Tartary – History’s Forgotten Empire

Tartary (Latin: Tartaria, French: Tartarie, German: Tartarei, Russian: Тартария, romanized: Tartariya) or Tatary (Russian: Татария, romanized: Tatariya) was a blanket term used in Western European literature and cartography for a vast part of Asia bounded by the Caspian Sea, the Ural Mountains, the Pacific Ocean, and the northern borders of China, India and Persia, at a time when this region was largely unknown to European geographers. The active use of the toponym (place name) can be traced from the 13th to the 19th centuries. In European sources, Tartary became the most common name for Central Asia that had no connection with the real polities or ethnic groups of the region; until the 19th century, European knowledge of the area remained extremely scarce and fragmentary. In modern English-speaking tradition, the region formerly known as Tartary is usually called Inner or Central Eurasia. Much of this area consists of arid plains, the main population of which in the past was engaged in animal husbandry.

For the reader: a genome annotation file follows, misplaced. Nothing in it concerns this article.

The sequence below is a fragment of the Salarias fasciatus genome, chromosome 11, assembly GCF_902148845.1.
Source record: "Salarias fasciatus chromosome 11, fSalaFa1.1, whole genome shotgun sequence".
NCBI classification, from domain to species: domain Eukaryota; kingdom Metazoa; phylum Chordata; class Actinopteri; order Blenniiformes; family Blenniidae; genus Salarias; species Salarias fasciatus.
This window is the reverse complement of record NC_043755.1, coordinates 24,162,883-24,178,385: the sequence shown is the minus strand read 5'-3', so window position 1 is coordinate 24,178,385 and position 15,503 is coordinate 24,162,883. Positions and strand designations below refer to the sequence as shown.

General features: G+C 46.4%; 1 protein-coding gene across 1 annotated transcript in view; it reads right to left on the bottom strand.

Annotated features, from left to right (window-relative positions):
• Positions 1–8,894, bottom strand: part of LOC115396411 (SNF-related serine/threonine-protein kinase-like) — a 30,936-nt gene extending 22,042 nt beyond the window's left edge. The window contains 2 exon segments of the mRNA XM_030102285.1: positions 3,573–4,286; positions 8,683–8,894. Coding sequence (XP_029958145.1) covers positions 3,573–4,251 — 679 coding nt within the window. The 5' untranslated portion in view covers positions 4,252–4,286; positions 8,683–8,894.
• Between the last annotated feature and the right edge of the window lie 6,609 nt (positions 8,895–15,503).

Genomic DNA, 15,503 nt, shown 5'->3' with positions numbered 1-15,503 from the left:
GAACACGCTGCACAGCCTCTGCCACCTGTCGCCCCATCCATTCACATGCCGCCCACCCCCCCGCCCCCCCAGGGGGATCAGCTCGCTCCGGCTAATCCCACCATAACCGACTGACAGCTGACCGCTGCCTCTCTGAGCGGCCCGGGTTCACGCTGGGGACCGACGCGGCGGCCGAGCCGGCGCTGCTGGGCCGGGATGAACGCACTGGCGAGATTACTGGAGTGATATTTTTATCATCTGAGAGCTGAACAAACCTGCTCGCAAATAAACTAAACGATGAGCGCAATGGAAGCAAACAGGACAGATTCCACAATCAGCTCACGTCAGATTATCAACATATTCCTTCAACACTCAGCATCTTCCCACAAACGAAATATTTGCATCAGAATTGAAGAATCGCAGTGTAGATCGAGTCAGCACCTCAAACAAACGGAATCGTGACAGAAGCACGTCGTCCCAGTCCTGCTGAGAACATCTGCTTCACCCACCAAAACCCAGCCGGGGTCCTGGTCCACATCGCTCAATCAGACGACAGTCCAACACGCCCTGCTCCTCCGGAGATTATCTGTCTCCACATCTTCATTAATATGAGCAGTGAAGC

Ignorance surrounding Tartary’s use as a place name has spawned fantastic theories including ideas of a “hidden past” and “mudflood”. Such theories contend, falsely, that Tartary (or “Tartaria”) was a lost civilization with advanced technology and culture. This ignores the well documented history of Asia, which Tartary refers to. In the present day, the Tartary region covers a region spanning from central Afghanistan to northern Kazakhstan, as well as areas in present Mongolia, China and the Russian Far East in “Chinese Tartary”.

Geography and history